The tools I used:
- ratchet with 18mm spark plug socket or a 18mm deep socket (the original wrench was lost by the previous owner)
- spark plug gap tool
- anti-seize lubricant (optional)
- dielectric grease (optional)
- 2 x NGK DPR8EA-9 spark plugs
1) Put the motorcycle on the center stand to make it more stable
2) Carefully pull the spark plug boot off of the top of the plug.
Boot removed and spark plug exposed:
3) Then use compressed air or a rag to clean around the base of the spark plug.
4) Using an 18mm deep socket or spark plug wrench, remove the spark plug
The old (left) vs. the new (right). The gap on the old is over 0.9mm and out of spec. The electrode also appears a bit worn.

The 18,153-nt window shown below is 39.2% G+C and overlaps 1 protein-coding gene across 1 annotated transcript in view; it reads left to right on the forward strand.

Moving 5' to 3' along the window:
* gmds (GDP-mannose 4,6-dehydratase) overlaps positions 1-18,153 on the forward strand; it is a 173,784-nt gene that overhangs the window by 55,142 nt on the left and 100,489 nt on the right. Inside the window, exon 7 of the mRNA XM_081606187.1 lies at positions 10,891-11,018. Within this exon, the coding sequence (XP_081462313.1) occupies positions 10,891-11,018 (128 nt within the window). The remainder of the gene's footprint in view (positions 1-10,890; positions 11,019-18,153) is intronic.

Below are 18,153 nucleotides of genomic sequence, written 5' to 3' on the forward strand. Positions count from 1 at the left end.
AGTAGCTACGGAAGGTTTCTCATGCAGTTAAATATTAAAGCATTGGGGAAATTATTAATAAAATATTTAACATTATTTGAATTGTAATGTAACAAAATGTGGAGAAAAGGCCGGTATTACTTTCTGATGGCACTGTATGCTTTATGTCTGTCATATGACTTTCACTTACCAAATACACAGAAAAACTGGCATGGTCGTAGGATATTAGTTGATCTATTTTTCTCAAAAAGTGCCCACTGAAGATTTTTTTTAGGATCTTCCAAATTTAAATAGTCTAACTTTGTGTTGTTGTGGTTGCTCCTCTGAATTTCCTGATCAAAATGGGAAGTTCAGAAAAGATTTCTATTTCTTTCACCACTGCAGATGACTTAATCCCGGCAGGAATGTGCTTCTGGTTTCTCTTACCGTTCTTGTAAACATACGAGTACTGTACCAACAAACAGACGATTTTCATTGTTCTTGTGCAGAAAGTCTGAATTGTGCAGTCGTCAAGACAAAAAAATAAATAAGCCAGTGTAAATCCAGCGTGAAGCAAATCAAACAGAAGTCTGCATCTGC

5) Check the electrode gap on the new NGK DPR8EA-9. It should be between 0.8-0.9mm.
6) I added a very small amount of anti-seize lubricant on the threads of the spark plug to make it easier to remove in the future.
7) Hand tighten the plug and then use the wrench another 1/4-1/2 turn. The engine is made of aluminum and it could easily damage by over tightening.
8) I used a small amount of dielectric grease on the end of the spark plug to prevent corrosion.
9) Attach the spark plug boot and ensure it fits snuggly.
10) Repeat on the other side.
11) Go for a ride!
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